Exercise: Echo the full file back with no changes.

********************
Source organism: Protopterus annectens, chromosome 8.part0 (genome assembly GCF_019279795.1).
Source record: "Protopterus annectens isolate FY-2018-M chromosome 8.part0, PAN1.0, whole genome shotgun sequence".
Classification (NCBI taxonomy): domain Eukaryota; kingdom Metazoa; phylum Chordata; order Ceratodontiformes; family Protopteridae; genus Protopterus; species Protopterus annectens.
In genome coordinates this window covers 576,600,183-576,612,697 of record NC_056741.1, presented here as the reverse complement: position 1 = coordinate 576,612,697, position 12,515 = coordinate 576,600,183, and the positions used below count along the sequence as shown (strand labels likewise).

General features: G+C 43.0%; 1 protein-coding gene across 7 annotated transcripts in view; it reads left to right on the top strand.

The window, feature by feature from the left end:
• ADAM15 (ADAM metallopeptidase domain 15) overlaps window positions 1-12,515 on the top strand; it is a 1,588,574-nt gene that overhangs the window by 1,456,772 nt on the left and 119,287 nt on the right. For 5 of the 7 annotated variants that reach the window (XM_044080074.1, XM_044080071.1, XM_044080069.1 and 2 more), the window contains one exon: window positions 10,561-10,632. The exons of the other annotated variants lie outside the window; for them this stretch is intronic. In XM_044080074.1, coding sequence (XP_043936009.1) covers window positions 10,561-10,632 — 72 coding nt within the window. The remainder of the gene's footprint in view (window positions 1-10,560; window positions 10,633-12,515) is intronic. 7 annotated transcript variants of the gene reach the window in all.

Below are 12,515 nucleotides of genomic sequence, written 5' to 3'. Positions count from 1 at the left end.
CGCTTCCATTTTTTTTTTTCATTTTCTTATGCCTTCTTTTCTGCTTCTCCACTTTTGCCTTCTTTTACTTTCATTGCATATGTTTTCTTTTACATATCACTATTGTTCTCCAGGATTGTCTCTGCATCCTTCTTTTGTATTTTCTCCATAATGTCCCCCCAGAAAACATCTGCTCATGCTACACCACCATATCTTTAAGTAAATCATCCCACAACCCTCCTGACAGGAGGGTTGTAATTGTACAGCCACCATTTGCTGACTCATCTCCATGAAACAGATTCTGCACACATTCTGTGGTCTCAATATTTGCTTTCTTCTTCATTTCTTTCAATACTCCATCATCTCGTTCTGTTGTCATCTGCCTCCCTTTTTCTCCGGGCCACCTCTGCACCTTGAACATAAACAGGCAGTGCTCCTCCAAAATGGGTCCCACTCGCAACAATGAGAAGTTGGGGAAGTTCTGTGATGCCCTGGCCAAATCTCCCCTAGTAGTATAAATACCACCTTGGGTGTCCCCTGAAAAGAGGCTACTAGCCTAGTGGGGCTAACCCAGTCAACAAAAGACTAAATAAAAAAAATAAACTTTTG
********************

Source organism: Protopterus annectens, chromosome 8.part0 (genome assembly GCF_019279795.1).
Source record: "Protopterus annectens isolate FY-2018-M chromosome 8.part0, PAN1.0, whole genome shotgun sequence".
Classification (NCBI taxonomy): domain Eukaryota; kingdom Metazoa; phylum Chordata; order Ceratodontiformes; family Protopteridae; genus Protopterus; species Protopterus annectens.
In genome coordinates this window covers 576,600,183-576,612,697 of record NC_056741.1, presented here as the reverse complement: position 1 = coordinate 576,612,697, position 12,515 = coordinate 576,600,183, and the positions used below count along the sequence as shown (strand labels likewise).

General features: G+C 43.0%; 1 protein-coding gene across 7 annotated transcripts in view; it reads left to right on the top strand.

The window, feature by feature from the left end:
• ADAM15 (ADAM metallopeptidase domain 15) overlaps window positions 1-12,515 on the top strand; it is a 1,588,574-nt gene that overhangs the window by 1,456,772 nt on the left and 119,287 nt on the right. For 5 of the 7 annotated variants that reach the window (XM_044080074.1, XM_044080071.1, XM_044080069.1 and 2 more), the window contains one exon: window positions 10,561-10,632. The exons of the other annotated variants lie outside the window; for them this stretch is intronic. In XM_044080074.1, coding sequence (XP_043936009.1) covers window positions 10,561-10,632 — 72 coding nt within the window. The remainder of the gene's footprint in view (window positions 1-10,560; window positions 10,633-12,515) is intronic. 7 annotated transcript variants of the gene reach the window in all.

Below are 12,515 nucleotides of genomic sequence, written 5' to 3'. Positions count from 1 at the left end.
CGCTTCCATTTTTTTTTTTCATTTTCTTATGCCTTCTTTTCTGCTTCTCCACTTTTGCCTTCTTTTACTTTCATTGCATATGTTTTCTTTTACATATCACTATTGTTCTCCAGGATTGTCTCTGCATCCTTCTTTTGTATTTTCTCCATAATGTCCCCCCAGAAAACATCTGCTCATGCTACACCACCATATCTTTAAGTAAATCATCCCACAACCCTCCTGACAGGAGGGTTGTAATTGTACAGCCACCATTTGCTGACTCATCTCCATGAAACAGATTCTGCACACATTCTGTGGTCTCAATATTTGCTTTCTTCTTCATTTCTTTCAATACTCCATCATCTCGTTCTGTTGTCATCTGCCTCCCTTTTTCTCCGGGCCACCTCTGCACCTTGAACATAAACAGGCAGTGCTCCTCCAAAATGGGTCCCACTCGCAACAATGAGAAGTTGGGGAAGTTCTGTGATGCCCTGGCCAAATCTCCCCTAGTAGTATAAATACCACCTTGGGTGTCCCCTGAAAAGAGGCTACTAGCCTAGTGGGGCTAACCCAGTCAACAAAAGACTAAATAAAAAAAATAAACTTTTG